Small Talks features leaders who will share key insights on early childhood education and discuss innovative solutions to early learning issues in Minnesota.
By Kristie Thorson
Talk to Me: How Early Conversations Impact a Child’s Life was the topic of the first Think Small Small Talks event which took place August 15, 2017, at the University of Minnesota’s Robert J. Jones Urban Research and Outreach-Engagement Center in Minneapolis. The panel presentation and discussion focused on closing the word gap in Minnesota through simple practices, strategic partnerships, and innovative research.
Scott McConnell, Educational Psychology professor at the University of Minnesota was one of the presenters. His research focuses primarily on preschool-aged children, and the skills and competencies that will enable them to learn and participate in school and other settings. His work includes implementation and evaluation of LENA Start, a program which focuses on increasing interactive talk with children because it has been proven to be a key factor in early brain development.
“Families talk more, kids talk more. Families talk less, kids talk less,” McConnell said.
Click below to watch some video highlights from the first Small Talks event.
Dianne Haulcy, Senior Vice President for Family Engagement at Think Small was the second of three panelists. She has directed five early childhood programs serving inner-city, low-income, ethnically diverse populations, and was previously the Chief Operating Officer of The Family Partnership. Haulcy currently serves on the Governor’s Early Learning Council, the Parent Aware Advisory Committee, and is the co-chair of the Northside Achievement Zone (NAZ) Early Childhood Action Team.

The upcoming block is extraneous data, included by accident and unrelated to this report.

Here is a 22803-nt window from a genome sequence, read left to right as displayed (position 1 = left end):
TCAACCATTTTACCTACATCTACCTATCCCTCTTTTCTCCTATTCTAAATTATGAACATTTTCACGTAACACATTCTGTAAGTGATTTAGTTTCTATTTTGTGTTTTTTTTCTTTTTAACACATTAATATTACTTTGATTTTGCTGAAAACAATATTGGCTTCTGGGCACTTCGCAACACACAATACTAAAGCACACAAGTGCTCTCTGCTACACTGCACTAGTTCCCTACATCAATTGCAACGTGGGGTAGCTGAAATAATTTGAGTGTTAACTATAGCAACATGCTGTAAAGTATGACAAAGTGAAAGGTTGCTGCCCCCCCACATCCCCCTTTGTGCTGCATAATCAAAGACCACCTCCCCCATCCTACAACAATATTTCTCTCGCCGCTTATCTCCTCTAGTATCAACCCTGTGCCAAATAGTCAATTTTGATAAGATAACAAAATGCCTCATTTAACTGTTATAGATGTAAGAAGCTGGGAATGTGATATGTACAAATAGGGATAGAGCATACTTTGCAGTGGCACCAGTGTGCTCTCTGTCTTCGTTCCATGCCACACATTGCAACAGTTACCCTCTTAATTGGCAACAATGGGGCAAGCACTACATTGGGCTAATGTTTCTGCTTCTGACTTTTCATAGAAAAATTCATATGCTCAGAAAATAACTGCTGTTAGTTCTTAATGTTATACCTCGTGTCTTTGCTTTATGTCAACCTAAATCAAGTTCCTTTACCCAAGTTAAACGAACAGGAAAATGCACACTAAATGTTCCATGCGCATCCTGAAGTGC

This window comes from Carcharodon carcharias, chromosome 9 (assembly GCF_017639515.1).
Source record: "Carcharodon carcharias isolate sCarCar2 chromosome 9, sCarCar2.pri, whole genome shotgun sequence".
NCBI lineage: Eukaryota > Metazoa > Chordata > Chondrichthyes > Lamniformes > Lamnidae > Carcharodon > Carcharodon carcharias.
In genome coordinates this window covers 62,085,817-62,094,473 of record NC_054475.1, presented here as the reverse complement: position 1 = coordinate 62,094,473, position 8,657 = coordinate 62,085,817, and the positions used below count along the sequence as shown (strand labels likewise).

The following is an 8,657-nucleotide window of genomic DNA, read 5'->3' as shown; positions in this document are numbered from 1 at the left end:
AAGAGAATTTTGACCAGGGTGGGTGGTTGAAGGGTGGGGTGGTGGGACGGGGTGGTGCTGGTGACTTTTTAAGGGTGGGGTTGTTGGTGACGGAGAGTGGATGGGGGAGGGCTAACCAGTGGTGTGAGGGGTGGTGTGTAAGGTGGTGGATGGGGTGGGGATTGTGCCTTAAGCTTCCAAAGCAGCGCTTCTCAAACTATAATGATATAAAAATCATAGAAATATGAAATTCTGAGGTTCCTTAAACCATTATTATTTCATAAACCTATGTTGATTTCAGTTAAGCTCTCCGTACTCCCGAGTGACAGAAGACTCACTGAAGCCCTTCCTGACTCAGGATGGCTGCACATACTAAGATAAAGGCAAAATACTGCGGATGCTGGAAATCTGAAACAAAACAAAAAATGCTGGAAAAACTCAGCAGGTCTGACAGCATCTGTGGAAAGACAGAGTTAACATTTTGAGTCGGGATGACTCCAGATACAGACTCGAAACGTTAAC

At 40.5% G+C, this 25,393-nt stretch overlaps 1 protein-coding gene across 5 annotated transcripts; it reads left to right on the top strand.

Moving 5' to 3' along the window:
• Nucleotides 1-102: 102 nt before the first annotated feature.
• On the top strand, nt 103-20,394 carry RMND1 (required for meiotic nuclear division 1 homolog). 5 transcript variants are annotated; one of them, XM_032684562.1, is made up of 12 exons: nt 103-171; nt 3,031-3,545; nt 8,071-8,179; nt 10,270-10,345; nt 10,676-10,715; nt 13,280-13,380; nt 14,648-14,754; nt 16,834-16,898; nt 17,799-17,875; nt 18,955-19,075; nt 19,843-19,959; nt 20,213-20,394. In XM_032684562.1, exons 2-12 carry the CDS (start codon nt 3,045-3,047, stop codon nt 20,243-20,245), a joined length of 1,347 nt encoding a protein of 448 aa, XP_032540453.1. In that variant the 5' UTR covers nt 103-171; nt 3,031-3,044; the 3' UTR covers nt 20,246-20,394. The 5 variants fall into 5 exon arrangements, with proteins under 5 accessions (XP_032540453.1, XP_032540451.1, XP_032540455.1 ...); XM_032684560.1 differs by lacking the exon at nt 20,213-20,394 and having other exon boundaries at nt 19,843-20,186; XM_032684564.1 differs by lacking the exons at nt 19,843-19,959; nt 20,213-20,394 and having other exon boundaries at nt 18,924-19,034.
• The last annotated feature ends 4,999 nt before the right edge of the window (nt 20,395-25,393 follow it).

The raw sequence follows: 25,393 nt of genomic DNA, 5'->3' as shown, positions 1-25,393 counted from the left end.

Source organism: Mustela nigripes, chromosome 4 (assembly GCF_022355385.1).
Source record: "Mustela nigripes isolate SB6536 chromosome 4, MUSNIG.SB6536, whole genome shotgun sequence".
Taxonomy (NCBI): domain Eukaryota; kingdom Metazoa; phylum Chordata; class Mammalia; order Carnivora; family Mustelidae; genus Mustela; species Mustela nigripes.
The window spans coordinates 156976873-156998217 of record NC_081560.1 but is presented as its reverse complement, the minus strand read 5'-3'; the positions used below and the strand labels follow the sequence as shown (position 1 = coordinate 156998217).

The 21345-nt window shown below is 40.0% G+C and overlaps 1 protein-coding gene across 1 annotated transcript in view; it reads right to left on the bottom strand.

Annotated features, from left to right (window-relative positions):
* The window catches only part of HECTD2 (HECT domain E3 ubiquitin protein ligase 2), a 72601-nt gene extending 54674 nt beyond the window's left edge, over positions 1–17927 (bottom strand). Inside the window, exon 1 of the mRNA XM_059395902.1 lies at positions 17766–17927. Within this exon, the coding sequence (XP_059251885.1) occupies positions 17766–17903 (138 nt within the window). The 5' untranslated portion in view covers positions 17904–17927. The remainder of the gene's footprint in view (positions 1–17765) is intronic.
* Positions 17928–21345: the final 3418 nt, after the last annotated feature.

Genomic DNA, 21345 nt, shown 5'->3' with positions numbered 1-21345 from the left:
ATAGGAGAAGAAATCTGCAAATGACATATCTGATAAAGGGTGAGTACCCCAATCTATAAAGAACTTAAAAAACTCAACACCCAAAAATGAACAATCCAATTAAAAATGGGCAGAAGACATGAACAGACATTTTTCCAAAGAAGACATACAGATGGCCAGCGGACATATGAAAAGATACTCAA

“Both parents and providers have loved to get that real-time information about how they are doing,” said Haulcy. “Think Small was actually the first in the country to use the word pedometer and the LENA Start program to work with parents and family child care providers together.”
The LENA Start program features a digital recording device that slips into a special vest which a child will then wear for the day. The device measures the number of words spoken as well as conversational turns between the child and a parent or child care provider.
The final panelist was Gerri Fisher, Parent Engagement Coordinator. She spent 8 years in early childhood and family education with the public schools before joining Think Small.
“The device also measures TV and electronic time which I don’t like to spend a lot of time on,” Fisher said. “But it can be interesting to see how that kind of sound decreases language in the home.”
Minneapolis parents Deanne and Joe Vaughan have two young daughters. They appreciate the feedback they received while enrolled in a Lena Start cohort through Think Small.
“Getting our children more involved was one of things that made it seem more doable because it was things we were already doing,” said Deanne Vaughan. “It’s a snapshot of how we’re interacting with our kids and using everyday moments to increase our conversations with them.”
More than 50 people attended the first Small Talks and organizers hope to see the audience grow with each event.